I also still have an iPhone 4, and although the iPhone 5 is intriguing, I don't logically see the point in exchanging a great little phone that does exactly what I need it to do....this 4 has been fantastic!

And being that I have jailbroken it. and added some really great enhancements to it, (i.e. PhotoSynth for panoramic photos, Google Voice for a Siri like experience which I find even more useful and cloud storage services which enable an additional 50GB of storage and can stream as well), I have breathed new life and utility into my iPhone 4! :)

So, by learning about what your phone can do, you can save even more money and make your phone live a much longer service life than Apple would have you believe possible. :)

thebigguy1
27th December, 2012 @ 07:32 am PST

Any thoughts/predictions for the iphone 5s to come out? I need a new phone and want an iphone. I am likely described as a basic user don't always need the latest and greatest technology, though I do know I want the iphone. I thought about the 4...for free, then the 4s...for $100. However, when made plain the 4s will be 3 years old in 2 years. Is that so bad?

akaspr86
21st March, 2013 @ 11:58 am PDT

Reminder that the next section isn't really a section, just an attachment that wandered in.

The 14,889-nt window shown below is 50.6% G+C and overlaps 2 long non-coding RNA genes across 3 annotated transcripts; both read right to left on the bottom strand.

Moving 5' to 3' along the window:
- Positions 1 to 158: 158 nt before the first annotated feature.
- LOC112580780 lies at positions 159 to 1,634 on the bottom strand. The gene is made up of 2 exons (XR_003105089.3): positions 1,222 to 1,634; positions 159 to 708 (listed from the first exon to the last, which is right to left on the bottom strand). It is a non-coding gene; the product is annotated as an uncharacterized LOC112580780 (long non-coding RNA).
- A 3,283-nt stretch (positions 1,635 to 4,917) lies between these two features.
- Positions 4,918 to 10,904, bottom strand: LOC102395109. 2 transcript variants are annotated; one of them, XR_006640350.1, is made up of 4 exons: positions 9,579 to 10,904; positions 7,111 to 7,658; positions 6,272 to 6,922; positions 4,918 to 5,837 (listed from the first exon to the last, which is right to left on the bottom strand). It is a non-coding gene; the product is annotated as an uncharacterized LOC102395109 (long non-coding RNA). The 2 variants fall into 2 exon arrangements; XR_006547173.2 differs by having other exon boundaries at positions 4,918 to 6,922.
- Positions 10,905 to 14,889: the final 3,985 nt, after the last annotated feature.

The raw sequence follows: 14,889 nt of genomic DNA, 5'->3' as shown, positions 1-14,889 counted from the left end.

The New iPhone 5S is better looking than its ancestors and it has some of the sticking features that makes it the most popular device in the market of smart phones.

Nickadam
1st April, 2013 @ 11:50 pm PDT

I went with the iPhone 4, It was free, but to me a phone is a phone, and for a guy who rocked an iphone first gen up until yesterday...I really can't complain with this! I've watched youtube comparisons and the newer iphones beat the older ones (4s vs 4) by like 5 seconds, and no way am I paying extra money for that, the iPhone 4 is a beautiful device. The only thing I was worried about was if apple was going to cut of latest iOS support for it before my contract was up because that's what makes me sick about apple, is how fast they out mode things.

over all though. I got my 4 yesterday and I'm happy.

Joe Matthew
4th April, 2013 @ 07:24 pm PDT

So where is the part where ANYONE actually compares the phones ability to work as a PHONE? Where is the comparison of the receivers and signal rejection. A smartphone is still a PHONE! otherwise why not just get a iPod?

William Pociengel
11th April, 2013 @ 08:51 am PDT